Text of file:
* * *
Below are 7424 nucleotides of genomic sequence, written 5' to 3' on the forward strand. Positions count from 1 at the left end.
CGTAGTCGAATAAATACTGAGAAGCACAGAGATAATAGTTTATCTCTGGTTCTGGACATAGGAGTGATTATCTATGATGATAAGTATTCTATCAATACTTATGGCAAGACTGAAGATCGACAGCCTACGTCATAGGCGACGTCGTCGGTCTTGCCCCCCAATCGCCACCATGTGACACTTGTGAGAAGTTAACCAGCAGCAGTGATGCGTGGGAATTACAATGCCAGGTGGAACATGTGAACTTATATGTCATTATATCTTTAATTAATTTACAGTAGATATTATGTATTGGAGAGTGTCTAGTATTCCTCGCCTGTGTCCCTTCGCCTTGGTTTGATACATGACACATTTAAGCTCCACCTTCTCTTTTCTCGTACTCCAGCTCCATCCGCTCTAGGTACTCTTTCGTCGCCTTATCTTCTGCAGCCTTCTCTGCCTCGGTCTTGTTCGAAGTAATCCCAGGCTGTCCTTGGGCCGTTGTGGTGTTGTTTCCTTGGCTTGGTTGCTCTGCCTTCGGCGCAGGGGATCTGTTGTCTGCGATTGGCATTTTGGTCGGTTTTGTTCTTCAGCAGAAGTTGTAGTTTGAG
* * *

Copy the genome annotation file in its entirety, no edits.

Below are 7424 nucleotides of genomic sequence, written 5' to 3' on the forward strand. Positions count from 1 at the left end.
CGTAGTCGAATAAATACTGAGAAGCACAGAGATAATAGTTTATCTCTGGTTCTGGACATAGGAGTGATTATCTATGATGATAAGTATTCTATCAATACTTATGGCAAGACTGAAGATCGACAGCCTACGTCATAGGCGACGTCGTCGGTCTTGCCCCCCAATCGCCACCATGTGACACTTGTGAGAAGTTAACCAGCAGCAGTGATGCGTGGGAATTACAATGCCAGGTGGAACATGTGAACTTATATGTCATTATATCTTTAATTAATTTACAGTAGATATTATGTATTGGAGAGTGTCTAGTATTCCTCGCCTGTGTCCCTTCGCCTTGGTTTGATACATGACACATTTAAGCTCCACCTTCTCTTTTCTCGTACTCCAGCTCCATCCGCTCTAGGTACTCTTTCGTCGCCTTATCTTCTGCAGCCTTCTCTGCCTCGGTCTTGTTCGAAGTAATCCCAGGCTGTCCTTGGGCCGTTGTGGTGTTGTTTCCTTGGCTTGGTTGCTCTGCCTTCGGCGCAGGGGATCTGTTGTCTGCGATTGGCATTTTGGTCGGTTTTGTTCTTCAGCAGAAGTTGTAGTTTGAG